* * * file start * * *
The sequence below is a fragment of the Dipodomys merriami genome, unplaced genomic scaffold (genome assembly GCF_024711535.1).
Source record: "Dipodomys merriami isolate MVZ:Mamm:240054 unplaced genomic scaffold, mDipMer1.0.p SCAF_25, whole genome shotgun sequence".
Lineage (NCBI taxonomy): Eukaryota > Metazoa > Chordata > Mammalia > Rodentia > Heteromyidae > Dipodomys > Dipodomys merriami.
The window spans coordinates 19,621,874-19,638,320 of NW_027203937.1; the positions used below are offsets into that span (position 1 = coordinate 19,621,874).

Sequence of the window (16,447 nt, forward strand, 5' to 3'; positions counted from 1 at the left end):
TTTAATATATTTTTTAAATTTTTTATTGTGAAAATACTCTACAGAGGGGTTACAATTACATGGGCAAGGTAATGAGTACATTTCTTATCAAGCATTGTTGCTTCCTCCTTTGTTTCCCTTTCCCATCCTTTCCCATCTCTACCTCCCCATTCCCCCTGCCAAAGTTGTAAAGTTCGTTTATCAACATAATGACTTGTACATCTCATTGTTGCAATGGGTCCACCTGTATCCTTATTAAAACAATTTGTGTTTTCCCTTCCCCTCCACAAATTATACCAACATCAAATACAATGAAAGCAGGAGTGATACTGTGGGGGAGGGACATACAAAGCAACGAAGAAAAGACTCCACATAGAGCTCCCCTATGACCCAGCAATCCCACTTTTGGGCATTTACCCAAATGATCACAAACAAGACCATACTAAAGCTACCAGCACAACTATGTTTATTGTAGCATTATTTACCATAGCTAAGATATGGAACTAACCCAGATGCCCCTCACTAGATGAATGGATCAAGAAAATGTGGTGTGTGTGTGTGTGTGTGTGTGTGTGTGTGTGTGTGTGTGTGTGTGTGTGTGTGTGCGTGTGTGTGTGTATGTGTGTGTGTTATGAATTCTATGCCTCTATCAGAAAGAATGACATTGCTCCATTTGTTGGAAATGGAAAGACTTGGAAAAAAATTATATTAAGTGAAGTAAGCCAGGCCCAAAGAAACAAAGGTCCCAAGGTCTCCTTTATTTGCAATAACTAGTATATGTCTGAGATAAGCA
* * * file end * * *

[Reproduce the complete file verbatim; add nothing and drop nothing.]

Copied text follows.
The sequence below is a fragment of the Dipodomys merriami genome, unplaced genomic scaffold (genome assembly GCF_024711535.1).
Source record: "Dipodomys merriami isolate MVZ:Mamm:240054 unplaced genomic scaffold, mDipMer1.0.p SCAF_25, whole genome shotgun sequence".
Lineage (NCBI taxonomy): Eukaryota > Metazoa > Chordata > Mammalia > Rodentia > Heteromyidae > Dipodomys > Dipodomys merriami.
The window spans coordinates 19,621,874-19,638,320 of NW_027203937.1; the positions used below are offsets into that span (position 1 = coordinate 19,621,874).

Sequence of the window (16,447 nt, forward strand, 5' to 3'; positions counted from 1 at the left end):
TTTAATATATTTTTTAAATTTTTTATTGTGAAAATACTCTACAGAGGGGTTACAATTACATGGGCAAGGTAATGAGTACATTTCTTATCAAGCATTGTTGCTTCCTCCTTTGTTTCCCTTTCCCATCCTTTCCCATCTCTACCTCCCCATTCCCCCTGCCAAAGTTGTAAAGTTCGTTTATCAACATAATGACTTGTACATCTCATTGTTGCAATGGGTCCACCTGTATCCTTATTAAAACAATTTGTGTTTTCCCTTCCCCTCCACAAATTATACCAACATCAAATACAATGAAAGCAGGAGTGATACTGTGGGGGAGGGACATACAAAGCAACGAAGAAAAGACTCCACATAGAGCTCCCCTATGACCCAGCAATCCCACTTTTGGGCATTTACCCAAATGATCACAAACAAGACCATACTAAAGCTACCAGCACAACTATGTTTATTGTAGCATTATTTACCATAGCTAAGATATGGAACTAACCCAGATGCCCCTCACTAGATGAATGGATCAAGAAAATGTGGTGTGTGTGTGTGTGTGTGTGTGTGTGTGTGTGTGTGTGTGTGTGTGTGTGTGTGTGCGTGTGTGTGTGTATGTGTGTGTGTTATGAATTCTATGCCTCTATCAGAAAGAATGACATTGCTCCATTTGTTGGAAATGGAAAGACTTGGAAAAAAATTATATTAAGTGAAGTAAGCCAGGCCCAAAGAAACAAAGGTCCCAAGGTCTCCTTTATTTGCAATAACTAGTATATGTCTGAGATAAGCA